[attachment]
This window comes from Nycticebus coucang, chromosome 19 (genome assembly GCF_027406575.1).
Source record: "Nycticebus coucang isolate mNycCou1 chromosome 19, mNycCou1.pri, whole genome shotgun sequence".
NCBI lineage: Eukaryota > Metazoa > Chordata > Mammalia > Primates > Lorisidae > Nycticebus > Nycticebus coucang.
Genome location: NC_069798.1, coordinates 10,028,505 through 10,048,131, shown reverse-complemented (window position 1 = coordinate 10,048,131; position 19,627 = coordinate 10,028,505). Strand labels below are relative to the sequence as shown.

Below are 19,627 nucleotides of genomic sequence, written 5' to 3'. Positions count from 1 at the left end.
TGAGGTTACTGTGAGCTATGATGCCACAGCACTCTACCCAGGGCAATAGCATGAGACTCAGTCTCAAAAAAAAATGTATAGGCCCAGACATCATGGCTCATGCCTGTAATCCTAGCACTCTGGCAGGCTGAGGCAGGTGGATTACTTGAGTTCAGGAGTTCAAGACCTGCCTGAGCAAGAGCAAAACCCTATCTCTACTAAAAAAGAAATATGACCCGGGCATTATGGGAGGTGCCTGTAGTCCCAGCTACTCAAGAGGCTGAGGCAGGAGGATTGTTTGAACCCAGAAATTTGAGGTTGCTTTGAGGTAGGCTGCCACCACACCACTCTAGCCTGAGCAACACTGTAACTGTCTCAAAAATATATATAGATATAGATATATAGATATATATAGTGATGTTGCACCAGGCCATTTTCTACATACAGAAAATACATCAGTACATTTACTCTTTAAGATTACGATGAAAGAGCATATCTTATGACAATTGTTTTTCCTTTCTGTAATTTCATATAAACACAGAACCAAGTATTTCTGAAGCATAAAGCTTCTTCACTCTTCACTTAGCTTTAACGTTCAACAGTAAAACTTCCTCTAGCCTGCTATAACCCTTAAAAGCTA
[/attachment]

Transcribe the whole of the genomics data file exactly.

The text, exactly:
This window comes from Nycticebus coucang, chromosome 19 (genome assembly GCF_027406575.1).
Source record: "Nycticebus coucang isolate mNycCou1 chromosome 19, mNycCou1.pri, whole genome shotgun sequence".
NCBI lineage: Eukaryota > Metazoa > Chordata > Mammalia > Primates > Lorisidae > Nycticebus > Nycticebus coucang.
Genome location: NC_069798.1, coordinates 10,028,505 through 10,048,131, shown reverse-complemented (window position 1 = coordinate 10,048,131; position 19,627 = coordinate 10,028,505). Strand labels below are relative to the sequence as shown.

Below are 19,627 nucleotides of genomic sequence, written 5' to 3'. Positions count from 1 at the left end.
TGAGGTTACTGTGAGCTATGATGCCACAGCACTCTACCCAGGGCAATAGCATGAGACTCAGTCTCAAAAAAAAATGTATAGGCCCAGACATCATGGCTCATGCCTGTAATCCTAGCACTCTGGCAGGCTGAGGCAGGTGGATTACTTGAGTTCAGGAGTTCAAGACCTGCCTGAGCAAGAGCAAAACCCTATCTCTACTAAAAAAGAAATATGACCCGGGCATTATGGGAGGTGCCTGTAGTCCCAGCTACTCAAGAGGCTGAGGCAGGAGGATTGTTTGAACCCAGAAATTTGAGGTTGCTTTGAGGTAGGCTGCCACCACACCACTCTAGCCTGAGCAACACTGTAACTGTCTCAAAAATATATATAGATATAGATATATAGATATATATAGTGATGTTGCACCAGGCCATTTTCTACATACAGAAAATACATCAGTACATTTACTCTTTAAGATTACGATGAAAGAGCATATCTTATGACAATTGTTTTTCCTTTCTGTAATTTCATATAAACACAGAACCAAGTATTTCTGAAGCATAAAGCTTCTTCACTCTTCACTTAGCTTTAACGTTCAACAGTAAAACTTCCTCTAGCCTGCTATAACCCTTAAAAGCTA